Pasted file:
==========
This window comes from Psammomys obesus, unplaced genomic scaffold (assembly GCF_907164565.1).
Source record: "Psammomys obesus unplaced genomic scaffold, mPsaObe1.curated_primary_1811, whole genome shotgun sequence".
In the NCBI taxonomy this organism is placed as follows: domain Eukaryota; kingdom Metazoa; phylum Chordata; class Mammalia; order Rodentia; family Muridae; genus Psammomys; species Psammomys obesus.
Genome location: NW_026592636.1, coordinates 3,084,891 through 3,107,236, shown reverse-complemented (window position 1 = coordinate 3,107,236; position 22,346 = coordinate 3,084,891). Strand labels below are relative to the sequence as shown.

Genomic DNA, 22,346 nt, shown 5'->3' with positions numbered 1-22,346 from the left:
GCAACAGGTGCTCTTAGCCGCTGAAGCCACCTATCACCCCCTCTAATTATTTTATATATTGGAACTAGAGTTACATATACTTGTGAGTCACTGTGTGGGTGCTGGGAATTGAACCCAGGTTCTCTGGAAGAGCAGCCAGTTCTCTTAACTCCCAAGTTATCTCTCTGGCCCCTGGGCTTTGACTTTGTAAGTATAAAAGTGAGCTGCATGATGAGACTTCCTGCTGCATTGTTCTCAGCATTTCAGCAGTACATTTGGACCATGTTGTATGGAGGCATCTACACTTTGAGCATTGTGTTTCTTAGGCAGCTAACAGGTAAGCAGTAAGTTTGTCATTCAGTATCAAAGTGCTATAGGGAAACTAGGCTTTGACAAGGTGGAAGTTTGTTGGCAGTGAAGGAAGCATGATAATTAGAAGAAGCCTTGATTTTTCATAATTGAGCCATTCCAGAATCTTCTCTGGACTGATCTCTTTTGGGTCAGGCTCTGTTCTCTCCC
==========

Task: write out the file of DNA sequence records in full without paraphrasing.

This window comes from Psammomys obesus, unplaced genomic scaffold (assembly GCF_907164565.1).
Source record: "Psammomys obesus unplaced genomic scaffold, mPsaObe1.curated_primary_1811, whole genome shotgun sequence".
In the NCBI taxonomy this organism is placed as follows: domain Eukaryota; kingdom Metazoa; phylum Chordata; class Mammalia; order Rodentia; family Muridae; genus Psammomys; species Psammomys obesus.
Genome location: NW_026592636.1, coordinates 3,084,891 through 3,107,236, shown reverse-complemented (window position 1 = coordinate 3,107,236; position 22,346 = coordinate 3,084,891). Strand labels below are relative to the sequence as shown.

Genomic DNA, 22,346 nt, shown 5'->3' with positions numbered 1-22,346 from the left:
GCAACAGGTGCTCTTAGCCGCTGAAGCCACCTATCACCCCCTCTAATTATTTTATATATTGGAACTAGAGTTACATATACTTGTGAGTCACTGTGTGGGTGCTGGGAATTGAACCCAGGTTCTCTGGAAGAGCAGCCAGTTCTCTTAACTCCCAAGTTATCTCTCTGGCCCCTGGGCTTTGACTTTGTAAGTATAAAAGTGAGCTGCATGATGAGACTTCCTGCTGCATTGTTCTCAGCATTTCAGCAGTACATTTGGACCATGTTGTATGGAGGCATCTACACTTTGAGCATTGTGTTTCTTAGGCAGCTAACAGGTAAGCAGTAAGTTTGTCATTCAGTATCAAAGTGCTATAGGGAAACTAGGCTTTGACAAGGTGGAAGTTTGTTGGCAGTGAAGGAAGCATGATAATTAGAAGAAGCCTTGATTTTTCATAATTGAGCCATTCCAGAATCTTCTCTGGACTGATCTCTTTTGGGTCAGGCTCTGTTCTCTCCC